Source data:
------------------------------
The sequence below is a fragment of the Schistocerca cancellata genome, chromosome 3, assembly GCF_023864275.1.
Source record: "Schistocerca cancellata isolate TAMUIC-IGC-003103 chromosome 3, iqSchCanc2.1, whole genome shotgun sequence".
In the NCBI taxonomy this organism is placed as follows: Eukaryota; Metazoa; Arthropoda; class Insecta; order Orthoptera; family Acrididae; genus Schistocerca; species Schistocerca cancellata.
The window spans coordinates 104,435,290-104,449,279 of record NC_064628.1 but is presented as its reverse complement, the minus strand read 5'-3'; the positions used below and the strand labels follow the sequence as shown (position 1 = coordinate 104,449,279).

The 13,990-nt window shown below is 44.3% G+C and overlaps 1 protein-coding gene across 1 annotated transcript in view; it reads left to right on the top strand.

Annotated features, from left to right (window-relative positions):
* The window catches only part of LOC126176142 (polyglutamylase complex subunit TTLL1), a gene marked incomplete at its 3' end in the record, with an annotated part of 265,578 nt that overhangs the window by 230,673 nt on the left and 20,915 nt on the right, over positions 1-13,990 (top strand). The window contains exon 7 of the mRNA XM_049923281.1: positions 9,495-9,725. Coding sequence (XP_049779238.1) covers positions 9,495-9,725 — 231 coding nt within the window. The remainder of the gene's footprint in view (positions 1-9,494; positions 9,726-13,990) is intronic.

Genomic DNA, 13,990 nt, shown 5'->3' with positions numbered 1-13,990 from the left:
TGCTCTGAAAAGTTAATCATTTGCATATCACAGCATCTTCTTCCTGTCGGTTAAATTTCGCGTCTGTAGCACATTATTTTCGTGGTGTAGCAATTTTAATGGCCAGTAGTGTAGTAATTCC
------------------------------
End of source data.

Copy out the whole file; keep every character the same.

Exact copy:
The sequence below is a fragment of the Schistocerca cancellata genome, chromosome 3, assembly GCF_023864275.1.
Source record: "Schistocerca cancellata isolate TAMUIC-IGC-003103 chromosome 3, iqSchCanc2.1, whole genome shotgun sequence".
In the NCBI taxonomy this organism is placed as follows: Eukaryota; Metazoa; Arthropoda; class Insecta; order Orthoptera; family Acrididae; genus Schistocerca; species Schistocerca cancellata.
The window spans coordinates 104,435,290-104,449,279 of record NC_064628.1 but is presented as its reverse complement, the minus strand read 5'-3'; the positions used below and the strand labels follow the sequence as shown (position 1 = coordinate 104,449,279).

The 13,990-nt window shown below is 44.3% G+C and overlaps 1 protein-coding gene across 1 annotated transcript in view; it reads left to right on the top strand.

Annotated features, from left to right (window-relative positions):
* The window catches only part of LOC126176142 (polyglutamylase complex subunit TTLL1), a gene marked incomplete at its 3' end in the record, with an annotated part of 265,578 nt that overhangs the window by 230,673 nt on the left and 20,915 nt on the right, over positions 1-13,990 (top strand). The window contains exon 7 of the mRNA XM_049923281.1: positions 9,495-9,725. Coding sequence (XP_049779238.1) covers positions 9,495-9,725 — 231 coding nt within the window. The remainder of the gene's footprint in view (positions 1-9,494; positions 9,726-13,990) is intronic.

Genomic DNA, 13,990 nt, shown 5'->3' with positions numbered 1-13,990 from the left:
TGCTCTGAAAAGTTAATCATTTGCATATCACAGCATCTTCTTCCTGTCGGTTAAATTTCGCGTCTGTAGCACATTATTTTCGTGGTGTAGCAATTTTAATGGCCAGTAGTGTAGTAATTCC